’Your life in your hands’
Do you want to be in charge of your own life and in control of your own care package?
Would you like to choose who delivers your care / support at a time that is convenient with you?
If you’ve answered yes to these questions; Direct Payments could be the answer for you.
Direct Payments promote choice; voice, control and flexibility by enabling and empowering individuals to meet their well-being outcomes as agreed in the Individual Assessment. The main objective is for individuals to be able to remain as independent, with or without support, to live in their own homes, be fully involved in family and community life, and to engage in work, education and leisure when and where possible in order to live the life they want to lead.
The Social Services and Well-being (Wales) Act 2014 introduced changes to how Direct Payments can be used including residential care and purchasing a service from a Local Authority. Direct Payments should always be considered when deciding how to meet an individual’s well-being outcomes and should always be discussed at the point of assessment and or review.
The principle of Direct Payments is when an individual is involved in their assessment and their well-being outcomes identified and agreed jointly with the person carrying out the assessment i.e. Social Worker.
If formal support from Social Care is required then he or she can receive the money through a Direct Payment to purchase and arrange the support themselves, instead of having it provided or arranged directly by the Local Authority.
The Local Authority must always offer Direct Payments as a choice for providing the care and support the individual may require and if the person wishes to receive a Direct Payment then the social care department must explore this method of meeting the persons care and support needs. If for any reason this method is ruled out, an alternative method to provide care and support will be offered.
Direct Payments can be made to any of the following who are assessed as having a care or support need:
- adults and young people over 16 who can make decisions for themselves
- a person with parental responsibility for a disabled child
- a disabled parent who needs support to care for their child/children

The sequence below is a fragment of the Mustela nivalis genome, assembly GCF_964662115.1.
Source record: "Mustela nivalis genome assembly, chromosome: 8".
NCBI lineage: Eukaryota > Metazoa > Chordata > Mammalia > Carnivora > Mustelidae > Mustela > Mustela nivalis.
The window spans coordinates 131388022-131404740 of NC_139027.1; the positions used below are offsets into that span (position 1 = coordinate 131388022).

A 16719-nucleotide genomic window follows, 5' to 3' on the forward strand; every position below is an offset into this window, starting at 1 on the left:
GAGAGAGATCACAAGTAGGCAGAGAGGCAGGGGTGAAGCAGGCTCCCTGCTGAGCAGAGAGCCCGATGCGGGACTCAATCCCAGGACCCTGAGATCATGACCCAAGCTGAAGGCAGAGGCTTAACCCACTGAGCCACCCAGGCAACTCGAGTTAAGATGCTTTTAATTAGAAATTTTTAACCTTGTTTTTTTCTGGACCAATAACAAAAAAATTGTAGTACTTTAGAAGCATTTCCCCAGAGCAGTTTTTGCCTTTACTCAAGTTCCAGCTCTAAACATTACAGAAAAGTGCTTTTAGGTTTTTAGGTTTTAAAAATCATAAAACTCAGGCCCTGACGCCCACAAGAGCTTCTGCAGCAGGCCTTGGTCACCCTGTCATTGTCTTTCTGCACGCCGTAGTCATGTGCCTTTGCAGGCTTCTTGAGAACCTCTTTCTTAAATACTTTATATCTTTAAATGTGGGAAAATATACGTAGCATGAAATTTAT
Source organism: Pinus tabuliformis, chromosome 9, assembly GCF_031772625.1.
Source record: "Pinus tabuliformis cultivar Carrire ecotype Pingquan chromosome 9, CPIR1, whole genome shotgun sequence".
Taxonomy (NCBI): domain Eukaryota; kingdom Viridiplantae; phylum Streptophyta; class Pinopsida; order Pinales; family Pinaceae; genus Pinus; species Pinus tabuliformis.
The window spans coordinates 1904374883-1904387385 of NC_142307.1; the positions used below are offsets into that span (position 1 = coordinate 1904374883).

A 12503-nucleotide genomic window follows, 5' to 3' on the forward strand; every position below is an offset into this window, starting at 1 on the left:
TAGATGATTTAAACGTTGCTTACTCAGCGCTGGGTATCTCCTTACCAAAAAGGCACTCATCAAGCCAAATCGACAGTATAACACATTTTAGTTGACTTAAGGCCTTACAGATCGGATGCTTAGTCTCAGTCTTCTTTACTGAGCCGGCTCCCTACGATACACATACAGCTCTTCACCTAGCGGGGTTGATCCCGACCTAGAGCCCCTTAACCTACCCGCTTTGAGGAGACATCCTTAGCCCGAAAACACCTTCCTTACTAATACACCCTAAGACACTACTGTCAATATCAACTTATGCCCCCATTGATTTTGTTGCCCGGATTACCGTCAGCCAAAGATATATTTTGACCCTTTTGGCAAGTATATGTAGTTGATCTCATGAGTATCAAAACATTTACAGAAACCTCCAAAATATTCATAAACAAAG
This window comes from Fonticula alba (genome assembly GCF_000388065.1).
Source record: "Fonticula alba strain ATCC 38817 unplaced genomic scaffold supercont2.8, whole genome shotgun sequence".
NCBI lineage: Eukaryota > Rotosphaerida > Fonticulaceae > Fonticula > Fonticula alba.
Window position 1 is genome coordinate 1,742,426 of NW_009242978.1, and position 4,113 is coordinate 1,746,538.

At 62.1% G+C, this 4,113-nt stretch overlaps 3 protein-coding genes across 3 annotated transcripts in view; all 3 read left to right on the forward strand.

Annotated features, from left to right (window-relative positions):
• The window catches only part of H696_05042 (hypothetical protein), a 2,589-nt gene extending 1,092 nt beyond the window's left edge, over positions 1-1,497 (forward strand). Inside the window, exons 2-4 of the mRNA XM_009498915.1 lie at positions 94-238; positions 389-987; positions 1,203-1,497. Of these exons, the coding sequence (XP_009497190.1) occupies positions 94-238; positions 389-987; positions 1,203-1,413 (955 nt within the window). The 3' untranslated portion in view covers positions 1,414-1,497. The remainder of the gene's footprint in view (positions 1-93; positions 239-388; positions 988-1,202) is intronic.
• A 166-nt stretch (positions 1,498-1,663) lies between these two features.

- carers aged 16 or over
- a person who is unable to make their own decisions (payments are made to a suitable person*)
*A Suitable Person is a person appointed to receive and manage Direct Payments on behalf of an individual who lacks capacity to consent to the making and receiving of the Direct Payments (provided that person is willing and meets all the conditions set out in the Regulations). The Suitable Person will often, but not always, have been given a Lasting Power of Attorney or have been appointed by the Court of Protection as a Deputy under the 2005 Act. Usually the Suitable Person will be a family member or friend who may previously have been involved in the care and support of the individual.
Our service aims to support you to set up and manage your Direct Payment with confidence so that you can get the most out of your scheme, having choice and control about how your needs are met and the care you receive.
The support we provide will be personal to you; we can provide as much or as little support as you feel you need. Here are some of the things that we help with at the start:
- we can help you start to receive your Direct Payment funding into a new bank account set up specifically for Direct Payment
- we can work with you to help you understand how to manage your Direct Payment money, how it can be used and what records you must keep
- if you want to employ a personal assistant (PA) we can help you to recruit the best person for the job
- we can work with you to help you understand what responsibilities you have as an employer
- we can work with you to register as an employer and arrange a payroll service